By Kerry Sheridan
US regulators have approved a type of genetically modified salmon, saying it is safe to eat and making it the first transgenic animal destined for American dinner tables.
The Food and Drug Administration's (FDA) decision came after years of controversy over the fish, which is a type of new Atlantic salmon injected with a gene from Pacific Chinook salmon to make it grow faster.
The fish, called AquAdvantage Salmon, is made by AquaBounty Technologies in Massachusetts.
"They have met the regulatory requirements for approval, including that food from the fish is safe to eat," said Bernadette Dunham, director of the FDA's Center for Veterinary Medicine.
Regulators "determined that food from AquAdvantage Salmon is as safe to eat and as nutritious as food from other non-GE Atlantic salmon and that there are no biologically relevant differences in the nutritional profile of AquAdvantage Salmon compared to that of other farm-raised Atlantic salmon," the FDA said.
AquAdvantage Salmon may be raised only in land-based, contained hatchery tanks in two specific facilities in Canada and Panama.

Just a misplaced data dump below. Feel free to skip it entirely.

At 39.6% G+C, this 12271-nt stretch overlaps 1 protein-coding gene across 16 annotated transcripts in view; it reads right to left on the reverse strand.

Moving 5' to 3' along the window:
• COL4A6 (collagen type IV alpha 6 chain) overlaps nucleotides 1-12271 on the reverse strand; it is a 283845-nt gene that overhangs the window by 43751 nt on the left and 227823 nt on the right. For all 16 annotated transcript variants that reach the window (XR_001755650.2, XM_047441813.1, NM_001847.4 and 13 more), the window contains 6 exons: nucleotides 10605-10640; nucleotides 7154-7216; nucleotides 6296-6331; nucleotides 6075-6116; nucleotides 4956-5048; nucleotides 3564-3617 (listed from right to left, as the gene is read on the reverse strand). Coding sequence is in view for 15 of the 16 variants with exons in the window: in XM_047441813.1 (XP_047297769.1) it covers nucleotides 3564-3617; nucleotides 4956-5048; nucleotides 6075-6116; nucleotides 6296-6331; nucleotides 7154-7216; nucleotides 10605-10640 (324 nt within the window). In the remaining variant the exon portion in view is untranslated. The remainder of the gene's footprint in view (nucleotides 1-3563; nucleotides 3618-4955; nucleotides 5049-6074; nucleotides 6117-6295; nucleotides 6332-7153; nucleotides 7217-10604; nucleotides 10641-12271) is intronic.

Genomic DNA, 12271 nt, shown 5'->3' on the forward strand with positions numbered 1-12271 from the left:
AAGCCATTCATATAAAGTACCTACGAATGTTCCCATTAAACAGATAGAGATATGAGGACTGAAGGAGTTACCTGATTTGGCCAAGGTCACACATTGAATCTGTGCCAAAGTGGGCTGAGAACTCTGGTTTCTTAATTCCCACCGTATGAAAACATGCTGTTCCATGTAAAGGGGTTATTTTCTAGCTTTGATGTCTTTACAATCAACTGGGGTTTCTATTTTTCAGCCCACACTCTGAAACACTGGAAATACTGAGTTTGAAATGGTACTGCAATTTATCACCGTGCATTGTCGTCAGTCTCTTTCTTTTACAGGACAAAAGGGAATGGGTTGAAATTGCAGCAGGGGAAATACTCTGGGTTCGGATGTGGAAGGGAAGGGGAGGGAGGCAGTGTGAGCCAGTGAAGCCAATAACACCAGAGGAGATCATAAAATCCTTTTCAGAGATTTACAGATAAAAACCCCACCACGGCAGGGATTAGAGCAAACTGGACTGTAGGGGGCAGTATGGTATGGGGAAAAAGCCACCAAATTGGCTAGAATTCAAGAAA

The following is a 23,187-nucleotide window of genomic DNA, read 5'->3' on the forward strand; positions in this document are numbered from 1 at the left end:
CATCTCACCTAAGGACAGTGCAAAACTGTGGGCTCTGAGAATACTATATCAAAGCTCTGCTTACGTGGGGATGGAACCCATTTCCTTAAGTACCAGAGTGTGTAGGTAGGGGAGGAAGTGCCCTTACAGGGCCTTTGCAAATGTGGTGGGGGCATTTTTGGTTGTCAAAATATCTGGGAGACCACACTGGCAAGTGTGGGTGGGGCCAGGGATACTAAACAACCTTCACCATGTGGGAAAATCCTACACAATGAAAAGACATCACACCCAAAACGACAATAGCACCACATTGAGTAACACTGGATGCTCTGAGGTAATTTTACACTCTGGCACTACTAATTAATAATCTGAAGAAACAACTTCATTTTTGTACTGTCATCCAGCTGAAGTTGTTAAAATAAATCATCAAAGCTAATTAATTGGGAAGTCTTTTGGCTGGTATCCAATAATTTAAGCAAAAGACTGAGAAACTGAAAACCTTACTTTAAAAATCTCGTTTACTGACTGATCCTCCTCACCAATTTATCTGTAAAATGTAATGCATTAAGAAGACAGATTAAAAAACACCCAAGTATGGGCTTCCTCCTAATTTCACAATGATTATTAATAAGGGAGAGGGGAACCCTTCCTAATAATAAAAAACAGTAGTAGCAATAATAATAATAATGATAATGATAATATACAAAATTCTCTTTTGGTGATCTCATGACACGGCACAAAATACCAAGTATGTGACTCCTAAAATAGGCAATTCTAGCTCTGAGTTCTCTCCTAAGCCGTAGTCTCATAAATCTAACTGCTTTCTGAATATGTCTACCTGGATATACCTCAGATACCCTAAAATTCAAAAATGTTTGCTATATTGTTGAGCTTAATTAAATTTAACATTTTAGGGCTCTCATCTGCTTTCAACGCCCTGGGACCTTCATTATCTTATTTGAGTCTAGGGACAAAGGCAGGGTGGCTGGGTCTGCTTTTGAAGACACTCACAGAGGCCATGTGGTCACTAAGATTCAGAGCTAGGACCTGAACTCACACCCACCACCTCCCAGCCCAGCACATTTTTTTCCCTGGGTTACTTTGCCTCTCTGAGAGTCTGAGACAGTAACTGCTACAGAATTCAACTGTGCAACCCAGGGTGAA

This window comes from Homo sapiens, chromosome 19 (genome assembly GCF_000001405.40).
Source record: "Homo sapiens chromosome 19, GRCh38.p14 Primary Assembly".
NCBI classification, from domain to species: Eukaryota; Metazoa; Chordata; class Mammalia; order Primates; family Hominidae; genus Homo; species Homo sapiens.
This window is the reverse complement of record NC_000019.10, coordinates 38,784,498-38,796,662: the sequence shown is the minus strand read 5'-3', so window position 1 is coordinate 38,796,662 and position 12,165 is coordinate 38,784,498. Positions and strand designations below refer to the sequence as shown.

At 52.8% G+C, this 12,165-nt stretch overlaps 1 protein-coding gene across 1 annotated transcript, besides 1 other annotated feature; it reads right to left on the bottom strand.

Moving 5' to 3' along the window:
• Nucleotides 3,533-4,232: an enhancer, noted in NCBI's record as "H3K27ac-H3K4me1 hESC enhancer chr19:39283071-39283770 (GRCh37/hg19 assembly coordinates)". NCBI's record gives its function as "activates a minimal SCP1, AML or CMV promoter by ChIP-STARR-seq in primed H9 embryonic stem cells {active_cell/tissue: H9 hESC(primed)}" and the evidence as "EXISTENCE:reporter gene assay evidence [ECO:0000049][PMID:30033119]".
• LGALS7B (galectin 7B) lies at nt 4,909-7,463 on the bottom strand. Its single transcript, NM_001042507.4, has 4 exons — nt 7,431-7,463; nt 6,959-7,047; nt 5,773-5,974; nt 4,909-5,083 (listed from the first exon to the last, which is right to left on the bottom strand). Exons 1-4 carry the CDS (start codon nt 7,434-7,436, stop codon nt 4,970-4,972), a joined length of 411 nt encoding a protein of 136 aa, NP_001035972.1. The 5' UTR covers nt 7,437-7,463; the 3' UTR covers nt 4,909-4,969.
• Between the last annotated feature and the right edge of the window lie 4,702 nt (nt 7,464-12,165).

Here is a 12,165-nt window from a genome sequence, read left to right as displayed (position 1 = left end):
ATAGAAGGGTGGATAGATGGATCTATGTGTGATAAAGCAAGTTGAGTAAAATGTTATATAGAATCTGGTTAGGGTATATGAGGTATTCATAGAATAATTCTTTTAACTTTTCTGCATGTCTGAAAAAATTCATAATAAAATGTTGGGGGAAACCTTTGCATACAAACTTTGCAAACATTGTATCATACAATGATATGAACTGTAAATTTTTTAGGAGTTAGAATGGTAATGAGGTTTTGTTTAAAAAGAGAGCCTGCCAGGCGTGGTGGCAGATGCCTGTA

"The approval does not allow AquAdvantage Salmon to be bred or raised in the United States," the agency added.
Some consumer groups had opposed the fish, saying it could be dangerous to human health and pose risks to other fish if it were to escape into the environment.
Once injected with a gene from the Pacific Chinook salmon, the fish can reach adult size in 16 to 18 months instead of 30 months for normal Atlantic salmon.
However, some scientists hailed the FDA decision – which took more than five years – as thoroughly researched.
Alison Van Eenennaam, an animal geneticist at the University of California, Davis, said the FDA decision was "long overdue."
"AquaBounty has been attempting to get regulatory approval for the AquAdvantage salmon for almost two decades," said Van Eenennaam, who was a member of advisory committee that looked at the AquaBounty salmon for the FDA in 2010.
"Five years ago, FDA scientists determined that the food from AquAdvantage salmon was 'as safe as food from conventional salmon' and that the proposed physical, biological and genetic confinement of the fish in the highlands of Panama posed minimal environmental risk," she said.
According to William Muir, a professor of genetics at Purdue University, the decision is a "huge win-win for the environment, consumers and the process."
"There is no credible evidence that these fish are a risk to either human health or the environment," he added.